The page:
Adding a Local Accent

What has secured the success of all successful film and television franchises? There is one thing that Sex in the City, Harry Potter, FRIENDS, Neighbours, Seinfeld, Happy Days and Modern Family all have in common. And Disney has picked up on it for their recent Planes!


The ability to relate forms the cornerstone to every style of entertainment. Adele has topped the charts because the emotions from her songs are relatable to a wide audience and enhance her product with extra meaning to each consumer. FRIENDS achieved so much success because the audience could see themselves in at least one of the characters (if not all of them). And Wicked is breaking box office revenues all over the world because audiences strongly resonate with the themes of being different and controlling your own destiny.

Now Disney is using this power of relation to create a meaningful relationship with audiences . . . with planes?

Believe it or not, the first film in the Planes franchise is the setting for this clever relationship building. Unfortunately they haven’t added a QANTAS plane to the Australian release (although the character does not feature the hopping kangaroo), they have decided to add a local accent.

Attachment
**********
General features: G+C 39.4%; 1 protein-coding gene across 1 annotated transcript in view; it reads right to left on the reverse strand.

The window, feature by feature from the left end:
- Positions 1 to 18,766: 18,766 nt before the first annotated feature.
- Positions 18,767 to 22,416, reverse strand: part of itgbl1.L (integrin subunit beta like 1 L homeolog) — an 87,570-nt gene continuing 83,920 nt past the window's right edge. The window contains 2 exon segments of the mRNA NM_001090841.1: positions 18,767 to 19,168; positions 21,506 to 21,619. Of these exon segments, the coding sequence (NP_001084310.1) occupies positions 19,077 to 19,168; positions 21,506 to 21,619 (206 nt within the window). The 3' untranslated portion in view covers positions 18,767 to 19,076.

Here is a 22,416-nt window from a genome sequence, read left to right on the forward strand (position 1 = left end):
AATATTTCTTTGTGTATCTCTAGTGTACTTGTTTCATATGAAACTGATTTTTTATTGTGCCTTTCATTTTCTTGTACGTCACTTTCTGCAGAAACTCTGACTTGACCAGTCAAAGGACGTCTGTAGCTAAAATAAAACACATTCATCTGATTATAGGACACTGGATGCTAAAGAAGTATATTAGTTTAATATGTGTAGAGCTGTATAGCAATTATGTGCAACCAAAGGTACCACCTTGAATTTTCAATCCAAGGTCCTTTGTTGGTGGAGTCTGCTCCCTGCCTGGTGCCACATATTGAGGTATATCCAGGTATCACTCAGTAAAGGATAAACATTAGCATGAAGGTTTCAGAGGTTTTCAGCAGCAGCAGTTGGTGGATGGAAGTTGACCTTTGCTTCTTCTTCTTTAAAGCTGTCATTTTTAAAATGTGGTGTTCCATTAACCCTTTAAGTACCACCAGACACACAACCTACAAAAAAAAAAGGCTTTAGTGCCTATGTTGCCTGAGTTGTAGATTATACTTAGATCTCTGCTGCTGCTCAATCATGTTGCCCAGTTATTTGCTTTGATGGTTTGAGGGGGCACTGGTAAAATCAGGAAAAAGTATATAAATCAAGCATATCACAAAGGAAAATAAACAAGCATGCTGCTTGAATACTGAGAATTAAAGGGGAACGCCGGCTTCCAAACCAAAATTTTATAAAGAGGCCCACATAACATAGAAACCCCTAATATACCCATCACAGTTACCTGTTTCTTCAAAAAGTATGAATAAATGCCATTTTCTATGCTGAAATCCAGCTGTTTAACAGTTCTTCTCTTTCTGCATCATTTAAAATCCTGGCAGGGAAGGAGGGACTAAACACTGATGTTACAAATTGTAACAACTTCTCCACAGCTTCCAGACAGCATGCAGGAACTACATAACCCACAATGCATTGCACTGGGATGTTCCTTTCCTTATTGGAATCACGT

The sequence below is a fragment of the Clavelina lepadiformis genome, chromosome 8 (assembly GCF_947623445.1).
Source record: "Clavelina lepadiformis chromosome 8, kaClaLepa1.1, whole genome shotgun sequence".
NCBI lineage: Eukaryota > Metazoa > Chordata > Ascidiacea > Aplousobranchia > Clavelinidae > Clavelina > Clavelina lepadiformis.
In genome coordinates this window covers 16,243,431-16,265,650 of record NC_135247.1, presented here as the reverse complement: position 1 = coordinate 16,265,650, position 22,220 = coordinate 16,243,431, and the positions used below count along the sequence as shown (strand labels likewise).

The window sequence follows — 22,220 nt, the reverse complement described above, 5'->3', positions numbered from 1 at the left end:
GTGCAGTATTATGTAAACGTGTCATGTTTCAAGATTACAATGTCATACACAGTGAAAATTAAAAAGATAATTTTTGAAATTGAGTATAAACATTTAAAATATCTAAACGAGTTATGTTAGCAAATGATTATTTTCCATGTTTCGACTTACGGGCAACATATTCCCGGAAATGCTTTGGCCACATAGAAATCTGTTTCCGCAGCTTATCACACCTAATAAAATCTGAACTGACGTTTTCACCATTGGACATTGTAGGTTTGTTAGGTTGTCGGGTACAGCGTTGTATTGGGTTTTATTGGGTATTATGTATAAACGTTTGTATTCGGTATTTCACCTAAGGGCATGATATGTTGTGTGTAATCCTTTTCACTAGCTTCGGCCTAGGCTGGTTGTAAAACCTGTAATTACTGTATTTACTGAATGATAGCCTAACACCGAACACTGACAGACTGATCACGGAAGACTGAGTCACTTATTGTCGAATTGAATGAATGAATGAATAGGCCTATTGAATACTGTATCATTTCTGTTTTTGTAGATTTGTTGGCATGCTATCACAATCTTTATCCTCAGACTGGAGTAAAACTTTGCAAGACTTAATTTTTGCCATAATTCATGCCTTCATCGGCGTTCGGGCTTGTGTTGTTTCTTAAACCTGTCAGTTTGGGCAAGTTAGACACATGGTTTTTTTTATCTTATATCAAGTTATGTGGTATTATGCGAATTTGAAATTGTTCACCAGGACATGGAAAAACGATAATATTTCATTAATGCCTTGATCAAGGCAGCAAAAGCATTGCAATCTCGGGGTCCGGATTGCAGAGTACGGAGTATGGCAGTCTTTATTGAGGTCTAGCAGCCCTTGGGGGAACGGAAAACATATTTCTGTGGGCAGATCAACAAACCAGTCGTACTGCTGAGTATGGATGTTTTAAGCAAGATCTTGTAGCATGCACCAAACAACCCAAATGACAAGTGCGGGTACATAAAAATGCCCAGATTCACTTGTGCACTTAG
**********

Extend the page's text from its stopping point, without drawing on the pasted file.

Originally voiced by Seinfeld’s Julia Louis-Dreyfus, Rochelle was chosen by Disney to be redubbed by Jessica Marais (Packed to the Rafters, Love Child, Carlotta) so that the film’s Australian release could feature an Aussie accent with which audience members could relate. But Australia isn’t the only location getting this special localised treatment. Actors from Germany, France, Brazil, Russia and Italy have been called in to provide their own accents to the popular feature film for release in their own countries.

What a clever way to engage local audiences! Adding the local accent to the film (and not an American-ised Australian accent) provides another opportunity for the children in the audience to relate with the characters in the film. And this relationship will make them invested consumers who must see the follow up Planes 2 which is released in 2014.

But it also adds another level of value. Disney and Pixar are animated film geniuses because they are able to provide value for the kids and the parents simultaneously. Adding in a local celebrity, especially one such as Jessica Marais who is loved by Australian parent audiences from her roles in Packed to the Rafters and Love Child, provides an incentive for parents to choose this kid’s movie over another one and the inclusion of her voice also develops the relationship between the feature film and the parents making them just as keen to return to the cinema for the next movie.

Plus the extra publicity doesn’t hurt!